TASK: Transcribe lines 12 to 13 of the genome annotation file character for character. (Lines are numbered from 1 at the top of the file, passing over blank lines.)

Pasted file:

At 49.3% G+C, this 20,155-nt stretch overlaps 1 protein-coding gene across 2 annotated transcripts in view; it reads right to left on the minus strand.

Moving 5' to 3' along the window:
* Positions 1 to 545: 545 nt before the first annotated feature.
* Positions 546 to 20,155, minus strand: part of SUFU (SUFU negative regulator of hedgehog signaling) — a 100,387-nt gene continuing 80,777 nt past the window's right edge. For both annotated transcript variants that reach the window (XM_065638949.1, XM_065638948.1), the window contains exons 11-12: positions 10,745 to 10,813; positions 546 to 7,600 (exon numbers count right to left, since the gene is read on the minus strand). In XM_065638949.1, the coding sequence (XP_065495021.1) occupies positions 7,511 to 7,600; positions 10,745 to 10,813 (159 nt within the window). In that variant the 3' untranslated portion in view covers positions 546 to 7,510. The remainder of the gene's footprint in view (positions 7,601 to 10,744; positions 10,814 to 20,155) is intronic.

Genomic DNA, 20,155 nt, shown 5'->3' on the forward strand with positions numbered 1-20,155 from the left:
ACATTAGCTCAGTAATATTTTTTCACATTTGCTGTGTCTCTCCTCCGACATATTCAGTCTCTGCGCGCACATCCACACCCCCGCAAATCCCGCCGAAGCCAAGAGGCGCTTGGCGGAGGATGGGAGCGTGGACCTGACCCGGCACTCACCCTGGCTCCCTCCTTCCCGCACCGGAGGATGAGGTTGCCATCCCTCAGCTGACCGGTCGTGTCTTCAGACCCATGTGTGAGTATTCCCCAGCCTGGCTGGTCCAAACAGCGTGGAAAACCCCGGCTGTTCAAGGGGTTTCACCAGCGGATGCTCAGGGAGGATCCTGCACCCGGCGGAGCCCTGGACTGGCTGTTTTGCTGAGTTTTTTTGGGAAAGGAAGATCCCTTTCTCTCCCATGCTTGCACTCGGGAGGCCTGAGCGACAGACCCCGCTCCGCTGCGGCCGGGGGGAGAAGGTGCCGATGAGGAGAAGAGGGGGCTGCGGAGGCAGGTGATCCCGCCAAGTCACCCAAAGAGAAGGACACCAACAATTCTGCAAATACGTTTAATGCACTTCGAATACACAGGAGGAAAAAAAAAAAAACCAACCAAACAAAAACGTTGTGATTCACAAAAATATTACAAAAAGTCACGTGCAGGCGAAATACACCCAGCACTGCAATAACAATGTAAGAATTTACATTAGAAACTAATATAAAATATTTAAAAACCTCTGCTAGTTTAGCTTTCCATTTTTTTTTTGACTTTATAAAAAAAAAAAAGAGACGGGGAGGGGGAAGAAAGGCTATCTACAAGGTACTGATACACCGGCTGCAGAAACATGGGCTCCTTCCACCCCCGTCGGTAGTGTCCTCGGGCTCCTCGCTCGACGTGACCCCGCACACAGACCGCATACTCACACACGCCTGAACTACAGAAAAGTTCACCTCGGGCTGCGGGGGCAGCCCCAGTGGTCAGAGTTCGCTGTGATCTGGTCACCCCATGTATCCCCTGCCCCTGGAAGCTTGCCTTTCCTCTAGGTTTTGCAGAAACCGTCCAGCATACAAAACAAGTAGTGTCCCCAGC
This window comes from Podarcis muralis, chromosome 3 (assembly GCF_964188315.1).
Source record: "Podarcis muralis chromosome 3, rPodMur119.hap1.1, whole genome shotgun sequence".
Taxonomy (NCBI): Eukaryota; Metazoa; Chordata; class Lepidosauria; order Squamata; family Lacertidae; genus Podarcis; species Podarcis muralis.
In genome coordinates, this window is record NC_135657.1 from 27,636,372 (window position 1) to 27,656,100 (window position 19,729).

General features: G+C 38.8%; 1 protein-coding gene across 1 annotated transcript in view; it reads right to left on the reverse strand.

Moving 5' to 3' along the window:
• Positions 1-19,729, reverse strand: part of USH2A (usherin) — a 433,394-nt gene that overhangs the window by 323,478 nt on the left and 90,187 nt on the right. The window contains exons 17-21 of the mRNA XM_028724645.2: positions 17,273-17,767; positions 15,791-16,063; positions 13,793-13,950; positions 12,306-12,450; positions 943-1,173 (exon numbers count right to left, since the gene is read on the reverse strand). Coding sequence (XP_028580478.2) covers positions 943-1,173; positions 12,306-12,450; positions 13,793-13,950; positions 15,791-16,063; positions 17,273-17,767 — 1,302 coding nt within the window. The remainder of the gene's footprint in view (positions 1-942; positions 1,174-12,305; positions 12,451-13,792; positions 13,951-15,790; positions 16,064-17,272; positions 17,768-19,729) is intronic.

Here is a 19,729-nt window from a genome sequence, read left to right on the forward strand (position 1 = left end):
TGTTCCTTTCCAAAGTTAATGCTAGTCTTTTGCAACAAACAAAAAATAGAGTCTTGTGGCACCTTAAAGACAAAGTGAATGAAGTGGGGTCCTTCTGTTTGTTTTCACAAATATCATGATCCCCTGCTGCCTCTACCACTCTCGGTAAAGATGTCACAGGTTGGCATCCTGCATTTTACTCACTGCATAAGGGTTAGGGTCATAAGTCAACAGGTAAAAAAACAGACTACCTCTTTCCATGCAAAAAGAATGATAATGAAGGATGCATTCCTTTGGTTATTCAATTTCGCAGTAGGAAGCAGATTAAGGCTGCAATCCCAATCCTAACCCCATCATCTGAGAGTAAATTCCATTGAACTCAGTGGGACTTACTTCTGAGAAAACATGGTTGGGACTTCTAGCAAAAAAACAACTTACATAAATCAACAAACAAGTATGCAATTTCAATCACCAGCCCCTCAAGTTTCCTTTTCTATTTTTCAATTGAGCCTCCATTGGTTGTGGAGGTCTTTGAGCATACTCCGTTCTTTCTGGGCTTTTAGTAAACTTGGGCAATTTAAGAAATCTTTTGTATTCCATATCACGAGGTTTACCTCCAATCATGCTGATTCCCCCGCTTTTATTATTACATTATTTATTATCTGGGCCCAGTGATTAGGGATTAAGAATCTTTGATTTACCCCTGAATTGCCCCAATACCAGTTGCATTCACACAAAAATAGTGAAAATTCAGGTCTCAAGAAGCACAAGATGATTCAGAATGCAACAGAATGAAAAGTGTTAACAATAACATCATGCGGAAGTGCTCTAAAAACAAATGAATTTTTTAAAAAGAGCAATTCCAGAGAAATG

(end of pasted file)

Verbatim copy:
Moving 5' to 3' along the window:
• Positions 1-19,729, reverse strand: part of USH2A (usherin) — a 433,394-nt gene that overhangs the window by 323,478 nt on the left and 90,187 nt on the right. The window contains exons 17-21 of the mRNA XM_028724645.2: positions 17,273-17,767; positions 15,791-16,063; positions 13,793-13,950; positions 12,306-12,450; positions 943-1,173 (exon numbers count right to left, since the gene is read on the reverse strand). Coding sequence (XP_028580478.2) covers positions 943-1,173; positions 12,306-12,450; positions 13,793-13,950; positions 15,791-16,063; positions 17,273-17,767 — 1,302 coding nt within the window. The remainder of the gene's footprint in view (positions 1-942; positions 1,174-12,305; positions 12,451-13,792; positions 13,951-15,790; positions 16,064-17,272; positions 17,768-19,729) is intronic.